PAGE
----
Rule Three: Never put your finger on the trigger unless your sights are on target (and you have made the decision to fire).
Rule Four: Be sure of your target and what is behind it.
The "packaged" components that are needed in order to fire in a case or shell holding a primer,
(which produces the spark) a charge of propellant (gunpowder) and a projectile (bullets, slug or pellets.)
Sometimes called "fixed ammunition" to differentiate from the individual components placed separately in muzzleloaders.
A single unit of ammunition in modern firearms is called a cartridge. The units of measure for quantity of ammunition is rounds.
There are hundreds of sizes of ammunition, examples include .223 Remington, 9mm Luger, 30.06, .308 Winchester,
.300 Winchester Magnum, and .50 Browning Machine Gun (BMG). The ammunition used must match the firearm.
The Monte Carlo comb came to rifles via shotgun stocks. It
rises well above the ordinary comb line of the stock at the
butt and tapers downward toward the point of the comb. This
raised portion of the stock lifts the face of the shooter and his
or her line of sight well above the standard elevation provided
by the classic style. However, the same amount of drop is
maintained at the buttstock. A shooter with a long neck who
often has trouble getting his or her face down far enough on
the comb of the regular stock benefits from the Monte Carlo
Being aware of and responsible of which direction your firearm is pointed at all times, and always keeping it pointed in a safe direction.
With the execption of the BP model series, Thunder is the name of all of Bersa's pistols.
The line currently consists of three frames.
• The Thunder .380 series, which is a very reliable and good looking compact blowback system .380 acp pistol (there is also a .22lr version).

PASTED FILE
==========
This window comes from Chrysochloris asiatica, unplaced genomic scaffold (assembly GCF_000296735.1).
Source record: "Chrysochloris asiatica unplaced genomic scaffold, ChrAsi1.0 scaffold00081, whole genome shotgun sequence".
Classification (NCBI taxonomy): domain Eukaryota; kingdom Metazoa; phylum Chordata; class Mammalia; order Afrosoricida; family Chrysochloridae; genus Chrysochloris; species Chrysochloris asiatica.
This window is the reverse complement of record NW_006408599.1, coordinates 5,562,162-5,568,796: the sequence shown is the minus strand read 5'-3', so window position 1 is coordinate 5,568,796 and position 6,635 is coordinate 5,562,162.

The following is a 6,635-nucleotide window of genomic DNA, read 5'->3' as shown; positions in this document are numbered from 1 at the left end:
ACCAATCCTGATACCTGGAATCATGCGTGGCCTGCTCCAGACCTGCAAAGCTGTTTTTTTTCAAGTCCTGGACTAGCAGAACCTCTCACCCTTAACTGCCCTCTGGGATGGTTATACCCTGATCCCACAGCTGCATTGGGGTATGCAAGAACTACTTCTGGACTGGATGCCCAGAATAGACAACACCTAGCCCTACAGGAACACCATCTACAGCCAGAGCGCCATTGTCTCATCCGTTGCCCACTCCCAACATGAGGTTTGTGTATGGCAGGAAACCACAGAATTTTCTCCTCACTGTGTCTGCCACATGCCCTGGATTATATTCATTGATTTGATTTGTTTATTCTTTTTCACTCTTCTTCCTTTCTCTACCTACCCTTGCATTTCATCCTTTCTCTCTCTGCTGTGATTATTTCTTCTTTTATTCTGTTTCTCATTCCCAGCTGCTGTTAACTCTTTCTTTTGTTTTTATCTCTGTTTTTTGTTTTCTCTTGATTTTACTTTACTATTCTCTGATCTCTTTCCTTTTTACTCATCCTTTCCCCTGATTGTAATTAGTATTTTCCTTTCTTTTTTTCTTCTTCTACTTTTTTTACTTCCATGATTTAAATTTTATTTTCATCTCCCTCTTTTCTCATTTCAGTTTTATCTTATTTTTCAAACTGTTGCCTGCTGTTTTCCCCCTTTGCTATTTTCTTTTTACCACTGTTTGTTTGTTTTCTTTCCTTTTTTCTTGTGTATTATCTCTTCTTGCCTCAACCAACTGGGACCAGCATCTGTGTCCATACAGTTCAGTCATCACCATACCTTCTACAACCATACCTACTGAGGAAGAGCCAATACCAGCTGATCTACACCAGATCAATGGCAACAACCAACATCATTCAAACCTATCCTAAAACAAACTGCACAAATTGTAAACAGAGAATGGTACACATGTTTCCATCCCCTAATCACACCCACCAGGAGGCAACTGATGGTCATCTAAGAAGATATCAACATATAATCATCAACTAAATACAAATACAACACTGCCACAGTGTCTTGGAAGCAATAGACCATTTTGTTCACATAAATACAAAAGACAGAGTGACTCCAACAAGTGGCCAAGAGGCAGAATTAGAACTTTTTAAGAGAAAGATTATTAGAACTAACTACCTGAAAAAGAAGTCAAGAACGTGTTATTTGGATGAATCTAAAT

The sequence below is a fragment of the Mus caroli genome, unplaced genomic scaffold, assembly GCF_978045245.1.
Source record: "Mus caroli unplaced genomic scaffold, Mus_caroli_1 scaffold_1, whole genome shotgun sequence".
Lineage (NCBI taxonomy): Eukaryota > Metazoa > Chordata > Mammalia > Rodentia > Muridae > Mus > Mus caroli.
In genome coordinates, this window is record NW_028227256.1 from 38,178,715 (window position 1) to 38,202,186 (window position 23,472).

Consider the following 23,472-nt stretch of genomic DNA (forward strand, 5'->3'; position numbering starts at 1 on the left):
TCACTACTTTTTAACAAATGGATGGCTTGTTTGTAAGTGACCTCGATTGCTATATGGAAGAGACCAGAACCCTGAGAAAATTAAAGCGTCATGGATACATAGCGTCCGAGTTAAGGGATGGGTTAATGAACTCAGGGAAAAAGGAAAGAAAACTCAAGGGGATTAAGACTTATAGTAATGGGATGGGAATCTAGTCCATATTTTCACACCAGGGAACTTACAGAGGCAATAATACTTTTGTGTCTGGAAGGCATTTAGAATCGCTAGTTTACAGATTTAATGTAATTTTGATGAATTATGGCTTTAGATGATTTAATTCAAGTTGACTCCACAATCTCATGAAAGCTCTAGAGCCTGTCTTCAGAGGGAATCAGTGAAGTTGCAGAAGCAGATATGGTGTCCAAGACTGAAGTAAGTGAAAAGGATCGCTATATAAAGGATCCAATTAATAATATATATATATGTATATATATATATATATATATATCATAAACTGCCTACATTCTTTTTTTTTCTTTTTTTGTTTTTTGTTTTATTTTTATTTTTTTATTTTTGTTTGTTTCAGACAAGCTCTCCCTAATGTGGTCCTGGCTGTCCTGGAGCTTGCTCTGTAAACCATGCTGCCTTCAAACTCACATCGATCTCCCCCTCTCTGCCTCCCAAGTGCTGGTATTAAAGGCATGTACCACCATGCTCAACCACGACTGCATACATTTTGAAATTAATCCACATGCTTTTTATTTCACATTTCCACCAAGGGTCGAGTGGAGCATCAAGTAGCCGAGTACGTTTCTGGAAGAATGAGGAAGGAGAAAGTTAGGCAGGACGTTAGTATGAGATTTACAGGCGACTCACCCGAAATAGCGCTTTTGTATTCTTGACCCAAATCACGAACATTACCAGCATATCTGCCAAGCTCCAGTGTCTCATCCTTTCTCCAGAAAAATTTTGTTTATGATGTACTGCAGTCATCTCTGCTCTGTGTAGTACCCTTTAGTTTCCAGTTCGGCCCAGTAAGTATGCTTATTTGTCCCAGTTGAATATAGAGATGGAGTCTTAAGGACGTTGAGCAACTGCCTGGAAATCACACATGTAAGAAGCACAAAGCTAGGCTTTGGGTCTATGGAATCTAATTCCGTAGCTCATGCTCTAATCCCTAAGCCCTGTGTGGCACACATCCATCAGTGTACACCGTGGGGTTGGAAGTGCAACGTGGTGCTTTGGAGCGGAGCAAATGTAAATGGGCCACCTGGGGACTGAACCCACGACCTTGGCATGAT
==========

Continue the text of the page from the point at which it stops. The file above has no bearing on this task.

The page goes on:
• The full size Thunder Pro series (avalable in 9mm and .40 S&W) is a locked breech design.
• The Thunder Ultra Compact Pro series, locked breech, short recoil design which is more of a commander size Thunder Pro (available in 9mm, .40 S&W, and .45 acp).
The Bersa Thunders are well known among firearms enthusiasts for being extremely high quality guns at reasonable prices.
An underpowered powder charge, usually caused by a fault in cartridge loading, often insufficient to expel a projectile from the muzzle of a firearm.
If such a blockage is not cleared, the next attempted shot could cause the barrel at least to bulge, and very possibly to burst.
Although we have two eyes for depth perception and for spare parts, there is a natural tendency for one eye (the master eye) to take precedence over the other,
regardless of the relative visual acuity of each eye. It is a fortunate condition when the eye on the side of the shoulder where one is comfortable mounting a gun is also the dominant eye.
To test for eye dominance:
Pick out a small object several feet away.
With both eyes open, center your right index finger vertically over the object.
Close your right eye.
If your finger appears to jump to the right, you are right eye dominant.
Then open your right eye and close your left eye.
If your finger remains in position in front of the object, you have confirmed your right eye dominance.
Alternatively, if in the above test, upon closing your right eye your finger remains in position covering the object, you are left eye dominant.
If you close your left eye instead and your finger appears to jump to the left you have confirmed your left eye dominance.
Eye dominance problems can be treated with
1. A severely-cast, crossover stock to bring the dominant eye in line with the gun's line of sight,
2. A patch over the dominant eye, or just a small piece of frosty Scotch tape on shooting glasses intercepting the dominant eye's line of sight,
3. Fully or partially closing the dominant eye, or 4. Learning to shoot from the dominant-eye shoulder.
While less convenient, methods that retain the use of both eyes better preserve the ability to perceive depth in three-dimensional space, a great benefit in wingshooting.